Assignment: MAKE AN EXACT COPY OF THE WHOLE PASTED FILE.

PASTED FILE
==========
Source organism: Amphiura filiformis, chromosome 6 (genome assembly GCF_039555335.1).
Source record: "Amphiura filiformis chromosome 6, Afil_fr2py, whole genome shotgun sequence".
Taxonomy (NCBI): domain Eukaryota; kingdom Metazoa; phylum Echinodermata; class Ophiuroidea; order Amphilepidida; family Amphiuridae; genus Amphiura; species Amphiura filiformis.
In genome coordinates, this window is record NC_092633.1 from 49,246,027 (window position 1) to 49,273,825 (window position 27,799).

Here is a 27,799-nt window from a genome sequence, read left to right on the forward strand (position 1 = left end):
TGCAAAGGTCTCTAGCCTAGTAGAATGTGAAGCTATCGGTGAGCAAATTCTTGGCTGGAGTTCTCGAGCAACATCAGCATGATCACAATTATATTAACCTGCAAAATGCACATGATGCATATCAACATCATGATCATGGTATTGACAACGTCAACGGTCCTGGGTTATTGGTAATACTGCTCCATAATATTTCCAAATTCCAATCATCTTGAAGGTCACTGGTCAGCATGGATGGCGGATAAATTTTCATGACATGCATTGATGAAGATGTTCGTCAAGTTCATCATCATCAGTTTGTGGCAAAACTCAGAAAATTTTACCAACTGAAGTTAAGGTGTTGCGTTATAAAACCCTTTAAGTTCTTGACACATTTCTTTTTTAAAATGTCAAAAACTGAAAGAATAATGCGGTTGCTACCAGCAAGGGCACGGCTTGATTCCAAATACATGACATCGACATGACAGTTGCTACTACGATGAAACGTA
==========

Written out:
Source organism: Amphiura filiformis, chromosome 6 (genome assembly GCF_039555335.1).
Source record: "Amphiura filiformis chromosome 6, Afil_fr2py, whole genome shotgun sequence".
Taxonomy (NCBI): domain Eukaryota; kingdom Metazoa; phylum Echinodermata; class Ophiuroidea; order Amphilepidida; family Amphiuridae; genus Amphiura; species Amphiura filiformis.
In genome coordinates, this window is record NC_092633.1 from 49,246,027 (window position 1) to 49,273,825 (window position 27,799).

Here is a 27,799-nt window from a genome sequence, read left to right on the forward strand (position 1 = left end):
TGCAAAGGTCTCTAGCCTAGTAGAATGTGAAGCTATCGGTGAGCAAATTCTTGGCTGGAGTTCTCGAGCAACATCAGCATGATCACAATTATATTAACCTGCAAAATGCACATGATGCATATCAACATCATGATCATGGTATTGACAACGTCAACGGTCCTGGGTTATTGGTAATACTGCTCCATAATATTTCCAAATTCCAATCATCTTGAAGGTCACTGGTCAGCATGGATGGCGGATAAATTTTCATGACATGCATTGATGAAGATGTTCGTCAAGTTCATCATCATCAGTTTGTGGCAAAACTCAGAAAATTTTACCAACTGAAGTTAAGGTGTTGCGTTATAAAACCCTTTAAGTTCTTGACACATTTCTTTTTTAAAATGTCAAAAACTGAAAGAATAATGCGGTTGCTACCAGCAAGGGCACGGCTTGATTCCAAATACATGACATCGACATGACAGTTGCTACTACGATGAAACGTA